Since I had succeeded with two recipes, I bravely tried a third. Surprise! This third batter was a disaster. It stuck to everything like super glue. Even after hours of refrigeration, it was like a monster that adhered to my fingertips and to the counter. Not one to waste good ingredients, though, I salvaged it by making “monster” cookies. These monsters would never make it into a mishloach manot basket, but they filled our bellies and would be our little secret.

Another Purim surprise is the multigenerational band I organize to perform at our synagogue’s Megillah reading. There’s no surprise in our repertoire, since we play a classic Purim medley. But who will be in the pit and how many musicians will participate are always big questions. If we count children under 12, some years we make a minyan. Some years, there are more. The biggest surprise is how we will sound.

Elana plays trumpet; her sons Lev and Natan play saxophone and violin.

This year, after a three-year hiatus due to covid, we returned with 11 musicians, ranging in age from 7 to 70-plus. Our instruments were as small as the flute and as big as the piano and the bass fiddle. The quirky surprise was not only how many musicians volunteered, but how many were related to each other. Our conductor conducted her teenage son, a violinist. One of our trumpet players (who also is our synagogue’s shofar blower) played alongside her two sons — a 7-year-old saxophonist and a 10-year-old violinist. We may not be exactly like the Von Trapp Family, but with Sol and Jay — two 60ish brothers playing trumpet and saxophone — we all felt like a blended musical family.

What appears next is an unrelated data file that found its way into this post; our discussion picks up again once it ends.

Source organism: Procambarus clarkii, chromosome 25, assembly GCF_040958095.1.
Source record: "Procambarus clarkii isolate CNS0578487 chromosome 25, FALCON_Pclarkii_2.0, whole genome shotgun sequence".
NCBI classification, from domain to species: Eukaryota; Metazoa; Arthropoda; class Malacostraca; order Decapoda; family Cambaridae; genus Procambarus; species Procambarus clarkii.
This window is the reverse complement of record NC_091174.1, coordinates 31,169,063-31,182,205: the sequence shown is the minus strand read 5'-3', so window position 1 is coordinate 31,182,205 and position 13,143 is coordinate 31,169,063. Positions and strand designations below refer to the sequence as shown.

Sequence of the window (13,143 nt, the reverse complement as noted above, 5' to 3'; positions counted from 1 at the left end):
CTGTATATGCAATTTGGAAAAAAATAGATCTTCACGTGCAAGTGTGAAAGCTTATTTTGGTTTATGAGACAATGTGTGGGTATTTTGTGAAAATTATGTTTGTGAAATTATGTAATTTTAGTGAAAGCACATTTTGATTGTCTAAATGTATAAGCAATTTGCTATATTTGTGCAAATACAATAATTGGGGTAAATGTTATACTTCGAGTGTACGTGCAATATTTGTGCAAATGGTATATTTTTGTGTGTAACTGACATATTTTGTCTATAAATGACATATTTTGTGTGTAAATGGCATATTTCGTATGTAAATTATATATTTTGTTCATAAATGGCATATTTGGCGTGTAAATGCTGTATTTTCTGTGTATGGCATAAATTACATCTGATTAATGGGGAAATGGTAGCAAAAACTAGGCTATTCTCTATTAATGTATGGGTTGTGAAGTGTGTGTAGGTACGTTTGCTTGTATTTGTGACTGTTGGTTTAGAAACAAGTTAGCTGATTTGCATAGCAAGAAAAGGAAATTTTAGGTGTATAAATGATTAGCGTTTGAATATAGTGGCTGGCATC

However, my greatest Purim surprise this year came while reading Purim picture books to our grandsons. We read about cats and dogs, even a parrot, three little pigs, and a wolf, all celebrating the holiday. The onomatopoeia in “Sammy Spider’s First Purim” by Sylvia A. Rouss caught their attention, as did the mischievous goat in “Sweet Tamales for Purim” by Barbara Bietz.

My real surprise, though, was how Noah, in Susan Remick Topek’s “A Costume for Noah,” captured my imagination and made me cry with joy. Noah’s family, preoccupied with a new baby who is due at any moment, is not paying attention to him and his quest for an original costume. His friends have great costume ideas, but Noah does not. When he arrives late to school for the costume parade, however, he is beaming. He has a baby sister — and now he has the perfect costume. It’s a sweatshirt that says BIG BROTHER.

As I looked at 3-year-old Isaac — soon to be a big brother — and his father — my son — I was suddenly overcome with gratitude, wonder, and joy. Who knew that little Noah in a children’s story could be so powerful?

Isaac has another month to prepare for his new role in the family. It’s a big responsibility to be a big brother, but he will be ready. After all, he has already made the hamantaschen.

Merrill Silver and her husband live in Montclair; she’s a freelance writer and teaches ESL at JVS of MetroWest. Her work has  in the New York Times, Hadassah magazine, the Forward, the New York Jewish Week, and other publications. Find her at merrillsilver.wordpress.com